Market observes also expect Russia’s central bank to lower interest rates as the economy there improves and inflation remains tepid.
“In April 2016, Moody’s confirmed Russia’s Ba1 rating but assigned a negative outlook to reflect the risk of further erosion of the government’s fiscal savings in the context of a lower oil price environment,” said Moody’s in a note out last week. “While there has indeed been some erosion of buffers in the meantime and the government’s fiscal performance has fallen short of its own expectations, Moody’s now believes that the downside risks identified in April 2016 have diminished to a level consistent with a stable outlook. The stabilization of the rating outlook partly reflects external events, and in particular the increase in oil prices to a level consistent with the government’s budget assumptions. The stable outlook also reflects the plans the government has put in place to consolidate its finances over the medium term, and the slow recovery in the economy following almost two years of recession.”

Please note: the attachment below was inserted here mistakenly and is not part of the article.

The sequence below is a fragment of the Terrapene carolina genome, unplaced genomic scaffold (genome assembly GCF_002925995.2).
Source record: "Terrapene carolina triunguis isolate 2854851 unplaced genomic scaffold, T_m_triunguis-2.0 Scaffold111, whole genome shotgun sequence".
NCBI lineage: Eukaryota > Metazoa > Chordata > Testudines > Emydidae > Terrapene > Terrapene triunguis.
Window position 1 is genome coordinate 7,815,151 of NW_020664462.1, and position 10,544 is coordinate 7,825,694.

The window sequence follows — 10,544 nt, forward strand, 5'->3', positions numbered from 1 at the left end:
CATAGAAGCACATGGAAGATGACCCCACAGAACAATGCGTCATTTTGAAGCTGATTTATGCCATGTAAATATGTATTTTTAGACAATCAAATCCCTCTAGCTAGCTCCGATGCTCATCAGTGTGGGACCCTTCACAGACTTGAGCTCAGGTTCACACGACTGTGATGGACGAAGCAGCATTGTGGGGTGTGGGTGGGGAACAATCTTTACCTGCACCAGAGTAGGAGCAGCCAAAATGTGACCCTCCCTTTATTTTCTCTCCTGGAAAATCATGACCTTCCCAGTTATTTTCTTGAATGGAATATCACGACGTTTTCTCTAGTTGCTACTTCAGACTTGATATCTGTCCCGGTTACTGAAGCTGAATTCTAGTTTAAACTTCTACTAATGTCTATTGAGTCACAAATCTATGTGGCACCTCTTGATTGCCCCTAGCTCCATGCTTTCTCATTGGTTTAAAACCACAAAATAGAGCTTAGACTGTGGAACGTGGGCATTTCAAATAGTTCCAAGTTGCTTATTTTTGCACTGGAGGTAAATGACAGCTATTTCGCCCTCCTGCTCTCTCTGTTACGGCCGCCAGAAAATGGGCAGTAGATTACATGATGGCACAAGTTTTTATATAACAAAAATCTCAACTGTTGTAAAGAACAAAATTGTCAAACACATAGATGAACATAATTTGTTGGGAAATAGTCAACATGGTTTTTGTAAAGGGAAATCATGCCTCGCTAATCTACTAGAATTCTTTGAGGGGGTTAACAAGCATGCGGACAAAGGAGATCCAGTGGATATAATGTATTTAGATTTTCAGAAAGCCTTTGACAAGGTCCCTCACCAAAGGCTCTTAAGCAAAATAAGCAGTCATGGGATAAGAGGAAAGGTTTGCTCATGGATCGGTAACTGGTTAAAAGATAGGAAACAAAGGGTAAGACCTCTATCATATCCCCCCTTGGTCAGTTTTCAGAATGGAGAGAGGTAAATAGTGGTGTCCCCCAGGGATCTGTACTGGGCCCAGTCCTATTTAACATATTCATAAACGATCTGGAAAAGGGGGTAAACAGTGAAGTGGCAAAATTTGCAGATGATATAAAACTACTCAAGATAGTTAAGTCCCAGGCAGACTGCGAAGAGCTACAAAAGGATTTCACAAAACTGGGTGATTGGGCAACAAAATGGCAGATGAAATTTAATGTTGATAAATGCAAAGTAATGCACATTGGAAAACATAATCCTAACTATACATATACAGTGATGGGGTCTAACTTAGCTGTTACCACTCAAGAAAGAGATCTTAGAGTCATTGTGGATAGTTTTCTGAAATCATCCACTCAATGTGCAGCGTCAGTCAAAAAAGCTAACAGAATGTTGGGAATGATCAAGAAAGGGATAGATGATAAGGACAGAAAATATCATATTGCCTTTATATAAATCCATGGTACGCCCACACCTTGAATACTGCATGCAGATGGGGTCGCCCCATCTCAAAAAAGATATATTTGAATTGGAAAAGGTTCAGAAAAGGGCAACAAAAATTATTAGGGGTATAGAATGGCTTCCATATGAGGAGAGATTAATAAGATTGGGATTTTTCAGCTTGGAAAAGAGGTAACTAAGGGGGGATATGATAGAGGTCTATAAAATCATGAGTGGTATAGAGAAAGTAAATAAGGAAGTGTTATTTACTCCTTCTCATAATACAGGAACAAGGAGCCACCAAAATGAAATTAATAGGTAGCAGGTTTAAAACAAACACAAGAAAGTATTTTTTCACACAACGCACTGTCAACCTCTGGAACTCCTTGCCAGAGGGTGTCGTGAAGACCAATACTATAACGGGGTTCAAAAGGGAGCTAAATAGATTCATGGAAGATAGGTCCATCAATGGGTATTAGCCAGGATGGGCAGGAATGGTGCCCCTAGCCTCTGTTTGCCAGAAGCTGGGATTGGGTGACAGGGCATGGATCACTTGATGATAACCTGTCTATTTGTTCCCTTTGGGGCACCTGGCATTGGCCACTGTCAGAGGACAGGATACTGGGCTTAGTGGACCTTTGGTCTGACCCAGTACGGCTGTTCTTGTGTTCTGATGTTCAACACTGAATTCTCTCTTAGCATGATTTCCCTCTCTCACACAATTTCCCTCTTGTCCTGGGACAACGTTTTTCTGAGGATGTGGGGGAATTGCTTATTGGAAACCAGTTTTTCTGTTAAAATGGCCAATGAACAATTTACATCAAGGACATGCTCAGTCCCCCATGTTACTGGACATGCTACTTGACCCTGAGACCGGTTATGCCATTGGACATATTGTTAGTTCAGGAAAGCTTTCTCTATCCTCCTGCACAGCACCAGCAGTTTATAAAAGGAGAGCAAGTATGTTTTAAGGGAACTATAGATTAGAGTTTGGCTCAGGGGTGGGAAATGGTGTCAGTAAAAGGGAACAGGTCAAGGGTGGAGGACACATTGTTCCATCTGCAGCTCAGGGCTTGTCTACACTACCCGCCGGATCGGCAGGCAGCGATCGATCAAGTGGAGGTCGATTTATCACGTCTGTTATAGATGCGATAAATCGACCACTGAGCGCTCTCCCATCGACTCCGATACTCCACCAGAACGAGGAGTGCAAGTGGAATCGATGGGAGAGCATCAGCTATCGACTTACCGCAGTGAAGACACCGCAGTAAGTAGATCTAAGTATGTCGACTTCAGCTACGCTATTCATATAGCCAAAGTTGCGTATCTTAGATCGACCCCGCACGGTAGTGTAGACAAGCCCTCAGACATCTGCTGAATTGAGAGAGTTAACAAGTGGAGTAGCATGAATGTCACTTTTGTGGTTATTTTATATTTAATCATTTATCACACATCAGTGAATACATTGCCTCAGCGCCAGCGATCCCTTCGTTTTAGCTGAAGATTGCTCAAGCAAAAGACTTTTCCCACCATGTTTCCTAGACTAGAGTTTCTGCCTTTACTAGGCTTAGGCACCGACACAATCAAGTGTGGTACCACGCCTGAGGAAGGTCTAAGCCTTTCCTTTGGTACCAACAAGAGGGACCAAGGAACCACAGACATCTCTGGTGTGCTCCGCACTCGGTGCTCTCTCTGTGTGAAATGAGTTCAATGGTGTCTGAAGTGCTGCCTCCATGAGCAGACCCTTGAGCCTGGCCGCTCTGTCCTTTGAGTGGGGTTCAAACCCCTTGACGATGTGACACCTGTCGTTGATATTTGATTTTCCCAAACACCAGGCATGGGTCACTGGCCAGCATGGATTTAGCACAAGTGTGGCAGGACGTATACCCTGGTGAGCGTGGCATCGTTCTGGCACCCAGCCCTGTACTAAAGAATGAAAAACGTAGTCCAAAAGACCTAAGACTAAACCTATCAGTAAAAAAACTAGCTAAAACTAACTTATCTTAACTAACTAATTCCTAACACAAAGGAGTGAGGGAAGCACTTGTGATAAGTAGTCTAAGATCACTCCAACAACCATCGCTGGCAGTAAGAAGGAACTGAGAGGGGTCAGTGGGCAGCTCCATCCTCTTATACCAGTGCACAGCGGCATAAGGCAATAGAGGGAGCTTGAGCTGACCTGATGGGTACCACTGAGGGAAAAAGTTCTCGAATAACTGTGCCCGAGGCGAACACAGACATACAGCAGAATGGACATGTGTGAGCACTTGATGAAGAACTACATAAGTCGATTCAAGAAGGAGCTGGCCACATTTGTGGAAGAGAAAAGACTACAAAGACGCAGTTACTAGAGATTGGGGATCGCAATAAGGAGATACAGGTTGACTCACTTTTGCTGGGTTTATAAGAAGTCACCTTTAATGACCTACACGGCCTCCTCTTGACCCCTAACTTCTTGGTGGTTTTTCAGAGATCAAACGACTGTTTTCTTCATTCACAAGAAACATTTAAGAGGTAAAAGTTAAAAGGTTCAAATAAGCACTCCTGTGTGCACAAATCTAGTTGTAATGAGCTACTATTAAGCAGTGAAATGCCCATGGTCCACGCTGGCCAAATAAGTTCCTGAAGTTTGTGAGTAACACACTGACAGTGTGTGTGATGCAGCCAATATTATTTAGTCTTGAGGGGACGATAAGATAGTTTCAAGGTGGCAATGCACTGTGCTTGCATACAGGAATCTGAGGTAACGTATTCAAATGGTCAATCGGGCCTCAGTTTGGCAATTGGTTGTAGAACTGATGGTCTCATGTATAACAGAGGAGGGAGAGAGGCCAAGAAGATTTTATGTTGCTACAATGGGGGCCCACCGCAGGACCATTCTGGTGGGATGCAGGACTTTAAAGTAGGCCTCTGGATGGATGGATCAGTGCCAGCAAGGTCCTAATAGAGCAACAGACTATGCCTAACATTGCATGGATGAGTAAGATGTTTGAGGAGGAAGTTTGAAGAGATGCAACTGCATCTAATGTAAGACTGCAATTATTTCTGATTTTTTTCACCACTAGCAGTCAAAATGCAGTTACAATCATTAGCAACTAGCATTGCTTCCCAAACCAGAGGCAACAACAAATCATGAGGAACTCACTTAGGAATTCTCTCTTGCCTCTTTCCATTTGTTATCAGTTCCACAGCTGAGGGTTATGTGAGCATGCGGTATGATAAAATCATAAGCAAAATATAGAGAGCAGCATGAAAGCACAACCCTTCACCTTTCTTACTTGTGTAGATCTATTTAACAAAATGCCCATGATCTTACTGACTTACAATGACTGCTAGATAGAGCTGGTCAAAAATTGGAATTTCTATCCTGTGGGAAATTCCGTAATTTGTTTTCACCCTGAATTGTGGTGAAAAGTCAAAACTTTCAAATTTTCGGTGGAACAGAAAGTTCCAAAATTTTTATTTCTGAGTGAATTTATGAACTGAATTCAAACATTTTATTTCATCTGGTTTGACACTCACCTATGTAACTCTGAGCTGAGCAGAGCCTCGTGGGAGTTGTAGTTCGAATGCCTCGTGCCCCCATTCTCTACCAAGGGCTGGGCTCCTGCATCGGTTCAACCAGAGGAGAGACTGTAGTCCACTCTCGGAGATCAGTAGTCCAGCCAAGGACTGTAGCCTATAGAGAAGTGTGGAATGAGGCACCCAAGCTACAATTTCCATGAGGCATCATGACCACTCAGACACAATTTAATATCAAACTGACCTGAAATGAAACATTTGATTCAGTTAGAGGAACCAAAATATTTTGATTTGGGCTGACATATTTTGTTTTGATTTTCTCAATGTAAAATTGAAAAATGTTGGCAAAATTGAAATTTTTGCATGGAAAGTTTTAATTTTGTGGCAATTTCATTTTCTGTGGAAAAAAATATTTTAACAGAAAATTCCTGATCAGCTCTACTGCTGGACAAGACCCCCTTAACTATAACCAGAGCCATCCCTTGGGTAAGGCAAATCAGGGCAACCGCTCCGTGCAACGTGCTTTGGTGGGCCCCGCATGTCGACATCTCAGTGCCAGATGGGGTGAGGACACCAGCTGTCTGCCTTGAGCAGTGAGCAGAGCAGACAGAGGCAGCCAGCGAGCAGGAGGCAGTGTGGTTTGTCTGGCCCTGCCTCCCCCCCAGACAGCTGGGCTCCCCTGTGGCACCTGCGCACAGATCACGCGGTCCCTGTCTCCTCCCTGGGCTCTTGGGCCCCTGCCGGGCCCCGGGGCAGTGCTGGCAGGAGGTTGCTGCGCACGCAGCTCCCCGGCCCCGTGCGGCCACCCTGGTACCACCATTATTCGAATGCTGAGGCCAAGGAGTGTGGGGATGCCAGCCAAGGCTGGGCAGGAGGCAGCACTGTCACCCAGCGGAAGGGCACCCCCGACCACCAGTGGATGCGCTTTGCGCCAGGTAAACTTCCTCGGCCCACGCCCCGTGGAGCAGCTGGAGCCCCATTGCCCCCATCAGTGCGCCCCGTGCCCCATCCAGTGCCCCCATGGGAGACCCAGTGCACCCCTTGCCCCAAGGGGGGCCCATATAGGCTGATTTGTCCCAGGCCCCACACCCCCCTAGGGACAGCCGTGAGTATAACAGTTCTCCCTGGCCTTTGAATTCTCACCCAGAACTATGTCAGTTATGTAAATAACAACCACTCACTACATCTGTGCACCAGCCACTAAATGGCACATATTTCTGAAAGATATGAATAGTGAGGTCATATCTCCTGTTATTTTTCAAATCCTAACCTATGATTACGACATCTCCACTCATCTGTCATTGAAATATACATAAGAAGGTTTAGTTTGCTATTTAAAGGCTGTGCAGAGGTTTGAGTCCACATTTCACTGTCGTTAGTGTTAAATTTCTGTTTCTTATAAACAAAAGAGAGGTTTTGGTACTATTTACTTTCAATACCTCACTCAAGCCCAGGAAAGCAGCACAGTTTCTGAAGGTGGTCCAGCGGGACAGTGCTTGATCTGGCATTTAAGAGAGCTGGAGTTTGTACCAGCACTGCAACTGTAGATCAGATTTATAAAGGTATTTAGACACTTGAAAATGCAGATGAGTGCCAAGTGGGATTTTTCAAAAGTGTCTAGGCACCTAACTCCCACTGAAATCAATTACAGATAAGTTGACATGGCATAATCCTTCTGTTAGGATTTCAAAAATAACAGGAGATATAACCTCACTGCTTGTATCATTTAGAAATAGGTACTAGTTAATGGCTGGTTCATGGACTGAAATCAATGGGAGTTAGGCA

Alternatives to RSX, the largest Russia ETF trading in the U.S., include the iShares MSCI Russia Capped ETF (NYSEArca: ERUS), SPDR S&P Russia ETF (NYSEArca: RBL) and the VanEck Vectors Russia Small-Cap ETF (NYSEArca: RSXJ).
Last month, the VanEck team pointed out that despite the recent jump in Russia’s markets, Russian stocks remain relatively attractive. Specifically, RSX is trading at a 7.83 price-to-earnings ratio and a 0.76 price-to-book.